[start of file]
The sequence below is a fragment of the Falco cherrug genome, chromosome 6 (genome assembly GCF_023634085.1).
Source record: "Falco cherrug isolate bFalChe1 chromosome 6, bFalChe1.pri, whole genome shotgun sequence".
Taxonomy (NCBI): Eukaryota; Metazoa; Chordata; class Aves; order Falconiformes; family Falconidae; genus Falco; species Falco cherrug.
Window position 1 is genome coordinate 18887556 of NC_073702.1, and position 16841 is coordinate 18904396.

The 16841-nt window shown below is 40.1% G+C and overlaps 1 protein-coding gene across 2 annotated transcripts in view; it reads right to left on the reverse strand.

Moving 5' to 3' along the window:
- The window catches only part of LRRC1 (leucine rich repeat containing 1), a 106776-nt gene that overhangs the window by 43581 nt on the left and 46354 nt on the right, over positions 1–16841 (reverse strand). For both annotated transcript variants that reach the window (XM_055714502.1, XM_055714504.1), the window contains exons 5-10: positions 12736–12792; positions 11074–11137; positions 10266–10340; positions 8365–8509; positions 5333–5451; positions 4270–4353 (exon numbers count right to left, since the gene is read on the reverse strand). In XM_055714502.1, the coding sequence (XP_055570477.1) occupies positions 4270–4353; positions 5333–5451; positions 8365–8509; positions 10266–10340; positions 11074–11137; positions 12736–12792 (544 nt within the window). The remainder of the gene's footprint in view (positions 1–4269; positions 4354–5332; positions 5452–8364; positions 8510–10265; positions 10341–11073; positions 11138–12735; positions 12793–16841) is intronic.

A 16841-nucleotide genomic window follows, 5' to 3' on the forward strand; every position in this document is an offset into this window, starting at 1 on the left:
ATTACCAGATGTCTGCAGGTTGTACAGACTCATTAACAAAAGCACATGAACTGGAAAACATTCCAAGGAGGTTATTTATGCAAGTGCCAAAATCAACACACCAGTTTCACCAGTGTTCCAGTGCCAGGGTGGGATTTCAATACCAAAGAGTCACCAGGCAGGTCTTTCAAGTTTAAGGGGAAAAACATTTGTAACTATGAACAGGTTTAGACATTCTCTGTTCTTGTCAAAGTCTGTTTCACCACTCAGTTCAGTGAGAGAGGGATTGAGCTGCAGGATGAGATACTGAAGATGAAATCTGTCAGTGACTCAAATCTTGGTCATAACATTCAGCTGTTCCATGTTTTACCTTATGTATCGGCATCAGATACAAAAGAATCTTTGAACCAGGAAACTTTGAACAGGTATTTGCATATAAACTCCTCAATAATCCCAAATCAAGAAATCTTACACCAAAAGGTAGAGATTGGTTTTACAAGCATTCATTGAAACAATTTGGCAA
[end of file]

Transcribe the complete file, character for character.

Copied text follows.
The sequence below is a fragment of the Falco cherrug genome, chromosome 6 (genome assembly GCF_023634085.1).
Source record: "Falco cherrug isolate bFalChe1 chromosome 6, bFalChe1.pri, whole genome shotgun sequence".
Taxonomy (NCBI): Eukaryota; Metazoa; Chordata; class Aves; order Falconiformes; family Falconidae; genus Falco; species Falco cherrug.
Window position 1 is genome coordinate 18887556 of NC_073702.1, and position 16841 is coordinate 18904396.

The 16841-nt window shown below is 40.1% G+C and overlaps 1 protein-coding gene across 2 annotated transcripts in view; it reads right to left on the reverse strand.

Moving 5' to 3' along the window:
- The window catches only part of LRRC1 (leucine rich repeat containing 1), a 106776-nt gene that overhangs the window by 43581 nt on the left and 46354 nt on the right, over positions 1–16841 (reverse strand). For both annotated transcript variants that reach the window (XM_055714502.1, XM_055714504.1), the window contains exons 5-10: positions 12736–12792; positions 11074–11137; positions 10266–10340; positions 8365–8509; positions 5333–5451; positions 4270–4353 (exon numbers count right to left, since the gene is read on the reverse strand). In XM_055714502.1, the coding sequence (XP_055570477.1) occupies positions 4270–4353; positions 5333–5451; positions 8365–8509; positions 10266–10340; positions 11074–11137; positions 12736–12792 (544 nt within the window). The remainder of the gene's footprint in view (positions 1–4269; positions 4354–5332; positions 5452–8364; positions 8510–10265; positions 10341–11073; positions 11138–12735; positions 12793–16841) is intronic.

A 16841-nucleotide genomic window follows, 5' to 3' on the forward strand; every position in this document is an offset into this window, starting at 1 on the left:
ATTACCAGATGTCTGCAGGTTGTACAGACTCATTAACAAAAGCACATGAACTGGAAAACATTCCAAGGAGGTTATTTATGCAAGTGCCAAAATCAACACACCAGTTTCACCAGTGTTCCAGTGCCAGGGTGGGATTTCAATACCAAAGAGTCACCAGGCAGGTCTTTCAAGTTTAAGGGGAAAAACATTTGTAACTATGAACAGGTTTAGACATTCTCTGTTCTTGTCAAAGTCTGTTTCACCACTCAGTTCAGTGAGAGAGGGATTGAGCTGCAGGATGAGATACTGAAGATGAAATCTGTCAGTGACTCAAATCTTGGTCATAACATTCAGCTGTTCCATGTTTTACCTTATGTATCGGCATCAGATACAAAAGAATCTTTGAACCAGGAAACTTTGAACAGGTATTTGCATATAAACTCCTCAATAATCCCAAATCAAGAAATCTTACACCAAAAGGTAGAGATTGGTTTTACAAGCATTCATTGAAACAATTTGGCAA